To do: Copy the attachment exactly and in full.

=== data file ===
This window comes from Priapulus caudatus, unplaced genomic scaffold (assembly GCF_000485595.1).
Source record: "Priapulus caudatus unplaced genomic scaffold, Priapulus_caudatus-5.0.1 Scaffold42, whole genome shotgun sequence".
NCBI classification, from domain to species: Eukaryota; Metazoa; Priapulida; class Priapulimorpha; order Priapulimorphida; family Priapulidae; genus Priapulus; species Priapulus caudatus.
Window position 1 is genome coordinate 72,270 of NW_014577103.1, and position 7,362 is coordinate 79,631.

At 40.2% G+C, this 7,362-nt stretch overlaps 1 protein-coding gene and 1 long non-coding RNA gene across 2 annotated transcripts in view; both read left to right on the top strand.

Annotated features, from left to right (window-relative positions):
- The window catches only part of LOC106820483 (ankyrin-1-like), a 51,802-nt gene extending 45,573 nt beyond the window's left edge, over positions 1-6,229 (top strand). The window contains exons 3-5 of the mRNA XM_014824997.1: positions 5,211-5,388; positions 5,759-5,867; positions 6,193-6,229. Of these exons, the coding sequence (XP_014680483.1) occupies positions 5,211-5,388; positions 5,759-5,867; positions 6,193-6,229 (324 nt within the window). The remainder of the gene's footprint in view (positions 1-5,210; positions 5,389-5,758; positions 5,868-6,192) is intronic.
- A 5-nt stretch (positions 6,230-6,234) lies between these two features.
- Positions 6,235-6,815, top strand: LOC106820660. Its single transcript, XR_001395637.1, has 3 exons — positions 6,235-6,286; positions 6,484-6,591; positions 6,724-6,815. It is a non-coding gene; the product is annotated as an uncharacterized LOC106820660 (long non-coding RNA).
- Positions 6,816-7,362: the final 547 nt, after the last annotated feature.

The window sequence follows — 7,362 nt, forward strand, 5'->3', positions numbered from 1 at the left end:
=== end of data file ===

This window comes from Priapulus caudatus, unplaced genomic scaffold (assembly GCF_000485595.1).
Source record: "Priapulus caudatus unplaced genomic scaffold, Priapulus_caudatus-5.0.1 Scaffold42, whole genome shotgun sequence".
NCBI classification, from domain to species: Eukaryota; Metazoa; Priapulida; class Priapulimorpha; order Priapulimorphida; family Priapulidae; genus Priapulus; species Priapulus caudatus.
Window position 1 is genome coordinate 72,270 of NW_014577103.1, and position 7,362 is coordinate 79,631.

At 40.2% G+C, this 7,362-nt stretch overlaps 1 protein-coding gene and 1 long non-coding RNA gene across 2 annotated transcripts in view; both read left to right on the top strand.

Annotated features, from left to right (window-relative positions):
- The window catches only part of LOC106820483 (ankyrin-1-like), a 51,802-nt gene extending 45,573 nt beyond the window's left edge, over positions 1-6,229 (top strand). The window contains exons 3-5 of the mRNA XM_014824997.1: positions 5,211-5,388; positions 5,759-5,867; positions 6,193-6,229. Of these exons, the coding sequence (XP_014680483.1) occupies positions 5,211-5,388; positions 5,759-5,867; positions 6,193-6,229 (324 nt within the window). The remainder of the gene's footprint in view (positions 1-5,210; positions 5,389-5,758; positions 5,868-6,192) is intronic.
- A 5-nt stretch (positions 6,230-6,234) lies between these two features.
- Positions 6,235-6,815, top strand: LOC106820660. Its single transcript, XR_001395637.1, has 3 exons — positions 6,235-6,286; positions 6,484-6,591; positions 6,724-6,815. It is a non-coding gene; the product is annotated as an uncharacterized LOC106820660 (long non-coding RNA).
- Positions 6,816-7,362: the final 547 nt, after the last annotated feature.

The window sequence follows — 7,362 nt, forward strand, 5'->3', positions numbered from 1 at the left end: